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UB student turns ambition into clothing company

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Partially Normal Clothing Company started off as a joke, but soon turned into a business.

UB student Brendan Cox, a junior economics major, his brother Evan Cox, and Ryan Thompson, an integrated marketing communications major at John Carroll University, were hanging out when they thought of starting their own business. The idea of starting a clothing company was a conversation over winter break that later turned into reality.

“We were honestly joking around. We didn’t want to go back to school and I just said I really just want a T-shirt company,” Thompson said. “I’ve always wanted one and that’s literally how it started.”

The friends decided they were going to follow this dream. They brainstormed possible brand names and put different words together until they finally came up with a name they liked – Partially Normal Clothing Company.

The company is currently selling one T-shirt design and one hat design because they are popular products.

“T-shirts are a good way to do what we’re doing because they’re easy to get a whole bunch of them going at once,” Evan Cox said.

They also liked the idea of a T-shirt because it provides a large canvas with an endless possibility for designs on the front or back of the shirt.

“You can’t really put big artwork on other things, except for T-shirts and sweatshirts, so that’ll be mostly what we design,” Brendan Cox said.

As of right now, the company is selling to local customers: fellow college students, friends and people they know. However, all three members of the company are hoping to reach a larger audience.

The team wants to build their company up as much as they can, which they are working toward by marketing and networking on Instagram and Twitter.

They are open to hiring more people in the future to join their company and hope to have other artists create their next design.

The company is currently holding a Doodle competition for an artist to create a T-shirt design or drawing that could potentially be featured on their next shirt.

When they find a design that works for their brand, they will produce the designed shirt and feature the artist on their website. As they discover more artists through the contest, they will continue to feature more and more people on the site and produce more designs for their line.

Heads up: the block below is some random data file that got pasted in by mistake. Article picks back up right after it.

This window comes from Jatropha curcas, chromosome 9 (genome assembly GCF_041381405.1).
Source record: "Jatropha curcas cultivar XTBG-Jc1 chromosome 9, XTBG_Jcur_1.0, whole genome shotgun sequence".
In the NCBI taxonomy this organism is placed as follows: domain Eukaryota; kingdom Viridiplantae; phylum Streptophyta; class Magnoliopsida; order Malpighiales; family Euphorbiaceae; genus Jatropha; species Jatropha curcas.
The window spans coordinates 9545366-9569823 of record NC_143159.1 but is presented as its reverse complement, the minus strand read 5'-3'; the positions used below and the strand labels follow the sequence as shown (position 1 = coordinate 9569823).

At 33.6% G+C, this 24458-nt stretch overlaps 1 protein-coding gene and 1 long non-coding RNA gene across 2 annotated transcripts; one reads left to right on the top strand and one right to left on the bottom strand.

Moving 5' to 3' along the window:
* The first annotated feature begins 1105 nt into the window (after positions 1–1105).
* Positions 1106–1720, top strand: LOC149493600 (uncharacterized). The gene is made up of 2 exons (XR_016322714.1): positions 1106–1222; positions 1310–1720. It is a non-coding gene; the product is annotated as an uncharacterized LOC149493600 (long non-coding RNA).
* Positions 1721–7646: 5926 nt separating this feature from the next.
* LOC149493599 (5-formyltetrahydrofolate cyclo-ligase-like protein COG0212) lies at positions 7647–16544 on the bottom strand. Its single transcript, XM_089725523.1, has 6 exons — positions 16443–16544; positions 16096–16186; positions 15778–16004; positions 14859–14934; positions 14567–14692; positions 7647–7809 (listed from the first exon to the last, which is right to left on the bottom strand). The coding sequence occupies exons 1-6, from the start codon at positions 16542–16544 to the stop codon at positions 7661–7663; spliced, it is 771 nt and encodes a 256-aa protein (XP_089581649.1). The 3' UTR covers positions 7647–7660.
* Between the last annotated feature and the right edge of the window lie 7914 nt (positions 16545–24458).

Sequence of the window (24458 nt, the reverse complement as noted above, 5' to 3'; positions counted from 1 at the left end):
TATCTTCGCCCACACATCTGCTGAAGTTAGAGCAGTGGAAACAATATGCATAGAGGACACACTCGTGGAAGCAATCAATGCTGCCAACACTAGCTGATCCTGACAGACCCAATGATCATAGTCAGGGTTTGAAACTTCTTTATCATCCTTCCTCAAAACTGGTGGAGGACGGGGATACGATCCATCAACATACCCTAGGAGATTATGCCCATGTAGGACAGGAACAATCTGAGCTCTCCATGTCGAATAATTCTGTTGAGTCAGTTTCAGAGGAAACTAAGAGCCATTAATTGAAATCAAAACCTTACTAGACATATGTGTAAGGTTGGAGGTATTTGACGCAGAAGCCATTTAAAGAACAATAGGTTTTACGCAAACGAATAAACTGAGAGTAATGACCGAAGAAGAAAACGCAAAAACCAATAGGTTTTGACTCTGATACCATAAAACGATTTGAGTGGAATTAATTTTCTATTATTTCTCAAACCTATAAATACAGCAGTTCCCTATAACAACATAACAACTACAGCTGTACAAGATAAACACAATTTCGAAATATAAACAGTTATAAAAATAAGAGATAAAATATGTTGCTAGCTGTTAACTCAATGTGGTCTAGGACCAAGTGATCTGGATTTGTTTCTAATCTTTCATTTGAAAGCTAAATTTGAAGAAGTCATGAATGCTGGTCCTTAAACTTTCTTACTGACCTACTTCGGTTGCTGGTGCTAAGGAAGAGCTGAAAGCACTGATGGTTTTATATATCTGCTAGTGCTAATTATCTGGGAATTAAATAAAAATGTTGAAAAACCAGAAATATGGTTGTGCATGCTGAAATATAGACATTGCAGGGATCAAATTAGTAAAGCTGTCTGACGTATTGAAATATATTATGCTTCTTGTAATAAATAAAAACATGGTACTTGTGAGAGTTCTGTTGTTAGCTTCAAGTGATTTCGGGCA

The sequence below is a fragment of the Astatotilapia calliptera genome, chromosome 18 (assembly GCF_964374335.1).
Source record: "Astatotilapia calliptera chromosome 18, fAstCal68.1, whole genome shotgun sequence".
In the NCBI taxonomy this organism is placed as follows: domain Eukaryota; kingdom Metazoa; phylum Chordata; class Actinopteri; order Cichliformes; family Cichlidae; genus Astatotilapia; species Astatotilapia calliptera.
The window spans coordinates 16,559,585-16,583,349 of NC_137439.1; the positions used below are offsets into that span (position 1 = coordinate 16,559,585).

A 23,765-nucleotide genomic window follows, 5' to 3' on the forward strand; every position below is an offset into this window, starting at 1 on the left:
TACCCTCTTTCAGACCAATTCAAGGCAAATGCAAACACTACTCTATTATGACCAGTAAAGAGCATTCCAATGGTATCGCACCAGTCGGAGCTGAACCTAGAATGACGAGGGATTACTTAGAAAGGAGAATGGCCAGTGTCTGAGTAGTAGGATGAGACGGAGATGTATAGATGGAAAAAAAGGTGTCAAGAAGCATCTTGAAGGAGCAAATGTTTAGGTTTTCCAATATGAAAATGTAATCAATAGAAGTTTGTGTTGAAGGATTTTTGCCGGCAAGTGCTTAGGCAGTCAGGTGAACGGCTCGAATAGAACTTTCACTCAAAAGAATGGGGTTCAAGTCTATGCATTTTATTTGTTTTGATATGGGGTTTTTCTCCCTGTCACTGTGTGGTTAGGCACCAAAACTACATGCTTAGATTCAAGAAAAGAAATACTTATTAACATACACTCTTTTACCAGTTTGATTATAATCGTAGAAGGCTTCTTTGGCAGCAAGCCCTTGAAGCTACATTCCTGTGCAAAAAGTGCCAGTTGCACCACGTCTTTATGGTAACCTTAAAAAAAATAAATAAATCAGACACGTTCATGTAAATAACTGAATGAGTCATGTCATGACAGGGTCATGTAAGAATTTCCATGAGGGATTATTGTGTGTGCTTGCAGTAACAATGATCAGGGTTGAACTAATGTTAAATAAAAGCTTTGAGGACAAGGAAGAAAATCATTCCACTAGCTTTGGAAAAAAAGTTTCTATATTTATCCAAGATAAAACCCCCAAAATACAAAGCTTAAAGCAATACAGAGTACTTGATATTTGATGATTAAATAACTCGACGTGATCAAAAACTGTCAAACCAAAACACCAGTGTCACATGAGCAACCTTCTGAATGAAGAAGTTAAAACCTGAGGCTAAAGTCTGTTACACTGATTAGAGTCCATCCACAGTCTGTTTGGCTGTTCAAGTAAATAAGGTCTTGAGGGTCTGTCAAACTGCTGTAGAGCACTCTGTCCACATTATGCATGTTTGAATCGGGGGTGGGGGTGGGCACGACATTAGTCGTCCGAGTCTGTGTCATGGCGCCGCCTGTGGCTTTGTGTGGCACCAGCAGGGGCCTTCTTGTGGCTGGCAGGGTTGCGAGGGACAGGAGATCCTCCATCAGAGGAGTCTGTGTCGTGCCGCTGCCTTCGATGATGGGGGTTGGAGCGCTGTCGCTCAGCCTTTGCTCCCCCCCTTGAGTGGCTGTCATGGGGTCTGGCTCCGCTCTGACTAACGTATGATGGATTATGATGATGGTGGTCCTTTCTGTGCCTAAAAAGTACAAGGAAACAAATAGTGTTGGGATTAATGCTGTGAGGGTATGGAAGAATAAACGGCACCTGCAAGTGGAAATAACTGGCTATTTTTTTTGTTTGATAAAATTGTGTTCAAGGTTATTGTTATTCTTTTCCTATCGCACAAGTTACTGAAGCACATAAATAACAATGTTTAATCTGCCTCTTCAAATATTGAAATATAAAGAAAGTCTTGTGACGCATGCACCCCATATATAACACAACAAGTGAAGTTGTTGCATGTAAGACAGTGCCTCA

“We don’t want it to be like we pay an artist to design something and then you never hear about it,” Brendan said. “We have the artist, that’s their shirt and they’ll get paid per shirt that is sold with their design. The artist will get full credit and have a featured page on our website.”

The three men collaborated on the first design. Each of them threw in ideas for what the image on the shirt should be. They finally agreed on a design and Brendan got to work drawing it out.

“Brendan was the one to draw it, and he drew it all in pencil, and then we scanned it and digitally rendered it in Photoshop, making it something that was printable,” Evan said.

The brothers met Thompson in high school. Brendan and Thompson were on their high school basketball team together for four years. Through that, they became friends and, later on, business partners.

Even though Thompson lives in Ohio, the distance does not seem to be a problem for the company so far. The team splits the responsibilities, so although Thompson is not in Buffalo, he is still an active member in the company.

“Ryan does the accounting stuff and marketing online and all the online stuff can be done no matter where you are,” Brendan said.

None of the members necessarily see themselves being in the clothing industry forever, but they do want to expand their business as much as possible.

The company plans on expanding on the products that they offer, potentially offering sweatshirt designs and socks in the future.

Miranda Albini is a staff writer and can be reached at arts@ubspectrum.com


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